No One Would Do That! or Why Engineers Should Attend Budget Meetings

Dwayne Phillips

Revision History
Revision 1.08 November 2006

Engineers and technical people should attend budget and other business meetings. Five years ago I wouldn't have entertained that thought. Now I believe it strongly. Without the technical knowledge, I have seen people make decisions that no one would think possible.

Five years ago, my engineering manager was frequently absent from his office. He explained that he was busy attending budget meetings. I guess I shook my head and made a face because he started to explain why he was going. I didn't have the patience to listen to another excuse for sitting in a meeting instead of staying in the office and working. We needed to make decisions every day, and he was absent too much.

What really upset me about his attending budget meetings was that we had already completed the budget. We had planned the programs, set the amount of funds needed for each of the next three years, and ranked the programs by importance. The budget meetings were merely an exercise in drawing a threshold line: programs above the line were executed while those below the line were not. I didn't understand why he would go to those meetings.

I moved on to another job, where in the lull of first arriving I was brought to a budget meeting. I was surprised and disappointed to see engineers at the meeting. I supposed they liked meetings as much as my previous engineering manager had. The budget meeting started as dull as I had imagined. Shortly, however, I was shocked and dumbfounded. I would not have believed it if I had not seen it. Engineers were required at the meeting.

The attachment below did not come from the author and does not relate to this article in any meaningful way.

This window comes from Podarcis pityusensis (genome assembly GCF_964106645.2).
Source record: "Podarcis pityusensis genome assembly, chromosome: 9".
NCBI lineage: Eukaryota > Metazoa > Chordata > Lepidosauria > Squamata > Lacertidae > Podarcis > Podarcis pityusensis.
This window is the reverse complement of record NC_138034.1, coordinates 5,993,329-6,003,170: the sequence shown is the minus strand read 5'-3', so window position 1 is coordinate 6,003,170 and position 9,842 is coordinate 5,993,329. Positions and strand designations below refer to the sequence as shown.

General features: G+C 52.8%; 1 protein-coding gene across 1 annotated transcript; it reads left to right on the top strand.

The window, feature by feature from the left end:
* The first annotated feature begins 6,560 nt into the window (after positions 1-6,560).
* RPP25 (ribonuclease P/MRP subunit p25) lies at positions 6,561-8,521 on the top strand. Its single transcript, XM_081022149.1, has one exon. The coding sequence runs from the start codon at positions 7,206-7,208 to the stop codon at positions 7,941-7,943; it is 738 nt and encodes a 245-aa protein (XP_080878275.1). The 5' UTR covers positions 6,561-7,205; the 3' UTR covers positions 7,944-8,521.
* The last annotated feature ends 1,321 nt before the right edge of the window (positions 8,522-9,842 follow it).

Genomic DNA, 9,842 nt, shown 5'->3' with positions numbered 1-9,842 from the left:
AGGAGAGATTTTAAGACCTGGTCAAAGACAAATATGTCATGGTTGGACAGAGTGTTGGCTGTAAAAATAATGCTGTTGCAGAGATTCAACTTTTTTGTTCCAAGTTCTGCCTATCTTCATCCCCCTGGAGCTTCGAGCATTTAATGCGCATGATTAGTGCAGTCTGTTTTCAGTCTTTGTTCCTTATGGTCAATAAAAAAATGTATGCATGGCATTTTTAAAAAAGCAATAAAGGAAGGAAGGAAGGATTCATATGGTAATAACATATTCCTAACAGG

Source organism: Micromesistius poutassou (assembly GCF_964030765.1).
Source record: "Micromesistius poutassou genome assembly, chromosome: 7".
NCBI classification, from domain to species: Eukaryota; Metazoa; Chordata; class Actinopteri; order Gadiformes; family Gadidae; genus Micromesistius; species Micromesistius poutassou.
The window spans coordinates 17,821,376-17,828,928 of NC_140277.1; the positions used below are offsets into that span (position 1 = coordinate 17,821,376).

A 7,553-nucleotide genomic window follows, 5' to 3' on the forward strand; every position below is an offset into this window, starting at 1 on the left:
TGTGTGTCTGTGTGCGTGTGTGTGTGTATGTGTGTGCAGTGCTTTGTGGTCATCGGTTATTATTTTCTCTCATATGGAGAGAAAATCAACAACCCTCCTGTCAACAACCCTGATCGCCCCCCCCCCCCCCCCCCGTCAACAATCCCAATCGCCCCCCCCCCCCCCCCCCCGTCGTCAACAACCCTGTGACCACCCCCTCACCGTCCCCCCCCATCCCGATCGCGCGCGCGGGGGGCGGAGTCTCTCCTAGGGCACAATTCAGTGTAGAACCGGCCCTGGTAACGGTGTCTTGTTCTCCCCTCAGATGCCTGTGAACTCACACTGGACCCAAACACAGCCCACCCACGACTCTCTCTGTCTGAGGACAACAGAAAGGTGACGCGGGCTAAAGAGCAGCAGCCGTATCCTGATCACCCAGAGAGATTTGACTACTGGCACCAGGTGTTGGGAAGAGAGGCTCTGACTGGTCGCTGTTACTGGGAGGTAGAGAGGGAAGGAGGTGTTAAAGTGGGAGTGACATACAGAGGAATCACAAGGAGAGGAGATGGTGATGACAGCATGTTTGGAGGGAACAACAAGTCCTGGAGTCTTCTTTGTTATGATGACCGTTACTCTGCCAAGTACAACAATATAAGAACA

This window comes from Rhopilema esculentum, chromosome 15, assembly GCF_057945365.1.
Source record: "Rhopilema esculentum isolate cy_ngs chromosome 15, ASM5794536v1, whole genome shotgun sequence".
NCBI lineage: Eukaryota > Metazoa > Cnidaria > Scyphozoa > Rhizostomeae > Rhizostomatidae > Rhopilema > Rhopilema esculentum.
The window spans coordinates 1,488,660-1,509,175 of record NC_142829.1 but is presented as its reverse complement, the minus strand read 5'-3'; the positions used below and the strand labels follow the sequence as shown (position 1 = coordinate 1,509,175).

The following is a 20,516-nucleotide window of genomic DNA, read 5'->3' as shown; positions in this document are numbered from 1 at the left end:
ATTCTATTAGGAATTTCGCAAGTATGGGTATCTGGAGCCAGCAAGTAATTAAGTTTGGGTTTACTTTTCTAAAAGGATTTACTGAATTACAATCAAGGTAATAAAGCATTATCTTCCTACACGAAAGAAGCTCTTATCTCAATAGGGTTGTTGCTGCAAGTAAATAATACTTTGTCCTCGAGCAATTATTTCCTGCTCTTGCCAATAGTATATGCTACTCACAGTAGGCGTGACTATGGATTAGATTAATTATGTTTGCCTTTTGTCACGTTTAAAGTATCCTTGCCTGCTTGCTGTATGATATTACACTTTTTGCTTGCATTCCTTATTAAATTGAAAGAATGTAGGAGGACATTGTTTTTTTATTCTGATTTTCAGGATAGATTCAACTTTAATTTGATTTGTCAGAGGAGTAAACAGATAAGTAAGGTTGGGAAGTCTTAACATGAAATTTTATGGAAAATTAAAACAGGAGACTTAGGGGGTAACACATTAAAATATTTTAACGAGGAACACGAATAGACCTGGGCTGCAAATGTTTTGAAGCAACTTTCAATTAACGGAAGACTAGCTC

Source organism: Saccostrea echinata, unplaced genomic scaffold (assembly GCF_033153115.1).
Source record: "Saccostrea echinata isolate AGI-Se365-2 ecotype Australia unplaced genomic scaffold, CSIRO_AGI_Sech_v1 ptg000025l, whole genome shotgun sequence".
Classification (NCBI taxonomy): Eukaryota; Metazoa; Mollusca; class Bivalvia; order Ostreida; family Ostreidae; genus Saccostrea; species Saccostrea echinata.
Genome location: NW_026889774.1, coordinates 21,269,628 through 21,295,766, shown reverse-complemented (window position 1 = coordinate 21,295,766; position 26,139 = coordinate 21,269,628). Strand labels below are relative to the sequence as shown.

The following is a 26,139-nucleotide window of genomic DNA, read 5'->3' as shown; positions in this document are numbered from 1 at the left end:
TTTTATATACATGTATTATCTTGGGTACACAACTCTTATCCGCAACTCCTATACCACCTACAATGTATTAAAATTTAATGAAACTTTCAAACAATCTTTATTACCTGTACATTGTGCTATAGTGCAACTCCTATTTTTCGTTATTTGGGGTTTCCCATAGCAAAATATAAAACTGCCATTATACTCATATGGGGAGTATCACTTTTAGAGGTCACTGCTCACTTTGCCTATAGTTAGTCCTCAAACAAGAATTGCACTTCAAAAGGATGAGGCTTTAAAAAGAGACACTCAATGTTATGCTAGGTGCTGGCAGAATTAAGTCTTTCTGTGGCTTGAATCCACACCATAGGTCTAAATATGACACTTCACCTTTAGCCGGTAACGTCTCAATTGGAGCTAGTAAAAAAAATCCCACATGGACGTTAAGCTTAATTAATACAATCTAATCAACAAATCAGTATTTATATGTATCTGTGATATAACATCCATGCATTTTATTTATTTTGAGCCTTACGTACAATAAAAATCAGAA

The budget people were making inexplicably bad decisions, and the engineers were preventing one blunder after another. I will use an example that, while fictitious, is no more complicated than what was discussed in the meeting. Consider that for Progam A, in year 1, we purchase automobiles that we will run for 50,000 miles each year. In Program A, year 2, we will purchase tires for those automobiles.

The budget people were deciding things that would lead me to exclaim, "No one would do that." The budget people would juggle the program rankings to obtain the most for the funds available. They would decide to zero the funds for year 1 of Program A but restore the year 2 funds for Program A. That would mean that we wouldn't purchase automobiles in year 1, but in year 2 we would purchase tires. We would buy tires with no automobiles.

That example is preposterous, but that was what the budget people were doing. They did not understand the "obvious" dependencies among the programs and the different years of the programs. The budget people were not stupid and the engineers were not geniuses. The budget people simply didn't have the information that made the dependencies among the programs obvious. The engineers' presence was necessary to ensure that these dependences were known and considered.

I believe this example holds for most organizations. You may be telling yourself that this type of nonsense never happens where you work. If that is true, good for you. I consider you fortunate. Most organizations, however, are not so fortunate. I notice this kind of unbelievable decisionmaking happening more and more. Perhaps I am more attuned to its occurrence. I hope it is not a growing practice.

Send your engineers and other technical people to budget and business meetings. Often these meetings will be mind-numbing for the engineers, but send them anyway.

At times it may seem that the engineers' knowledge can go to the meeting without them. They could explain everything to the budget people and let the budget people have their meetings. Don't surrender to that wish. In my experience, there is always one more question that the engineers did not explain beforehand.

I now go to every budget meeting that I can. Funding seems readily available (why money is just lying about is another story about things that no one would ever do). When I am present, I can provide the information that people need to apply the available funds to my programs. Life as a program manager and system engineer is much easier, all because I believe that yes, some people would buy tires without cars.